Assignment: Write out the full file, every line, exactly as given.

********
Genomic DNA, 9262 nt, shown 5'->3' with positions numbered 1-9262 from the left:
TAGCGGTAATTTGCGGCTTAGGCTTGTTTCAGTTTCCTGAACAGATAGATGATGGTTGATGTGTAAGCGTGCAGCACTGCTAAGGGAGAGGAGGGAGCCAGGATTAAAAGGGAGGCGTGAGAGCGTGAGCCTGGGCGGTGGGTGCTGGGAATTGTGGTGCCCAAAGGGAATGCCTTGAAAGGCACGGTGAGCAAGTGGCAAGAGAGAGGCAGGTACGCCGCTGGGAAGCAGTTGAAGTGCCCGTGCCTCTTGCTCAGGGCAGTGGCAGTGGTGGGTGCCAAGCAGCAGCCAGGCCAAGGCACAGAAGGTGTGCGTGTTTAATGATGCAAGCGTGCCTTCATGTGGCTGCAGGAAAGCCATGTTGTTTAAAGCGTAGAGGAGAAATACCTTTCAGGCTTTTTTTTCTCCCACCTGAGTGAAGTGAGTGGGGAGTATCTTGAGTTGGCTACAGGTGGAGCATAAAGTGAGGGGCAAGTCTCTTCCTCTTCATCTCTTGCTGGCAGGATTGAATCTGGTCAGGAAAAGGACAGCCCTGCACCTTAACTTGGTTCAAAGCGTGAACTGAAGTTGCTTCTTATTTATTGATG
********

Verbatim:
Genomic DNA, 9262 nt, shown 5'->3' with positions numbered 1-9262 from the left:
TAGCGGTAATTTGCGGCTTAGGCTTGTTTCAGTTTCCTGAACAGATAGATGATGGTTGATGTGTAAGCGTGCAGCACTGCTAAGGGAGAGGAGGGAGCCAGGATTAAAAGGGAGGCGTGAGAGCGTGAGCCTGGGCGGTGGGTGCTGGGAATTGTGGTGCCCAAAGGGAATGCCTTGAAAGGCACGGTGAGCAAGTGGCAAGAGAGAGGCAGGTACGCCGCTGGGAAGCAGTTGAAGTGCCCGTGCCTCTTGCTCAGGGCAGTGGCAGTGGTGGGTGCCAAGCAGCAGCCAGGCCAAGGCACAGAAGGTGTGCGTGTTTAATGATGCAAGCGTGCCTTCATGTGGCTGCAGGAAAGCCATGTTGTTTAAAGCGTAGAGGAGAAATACCTTTCAGGCTTTTTTTTCTCCCACCTGAGTGAAGTGAGTGGGGAGTATCTTGAGTTGGCTACAGGTGGAGCATAAAGTGAGGGGCAAGTCTCTTCCTCTTCATCTCTTGCTGGCAGGATTGAATCTGGTCAGGAAAAGGACAGCCCTGCACCTTAACTTGGTTCAAAGCGTGAACTGAAGTTGCTTCTTATTTATTGATG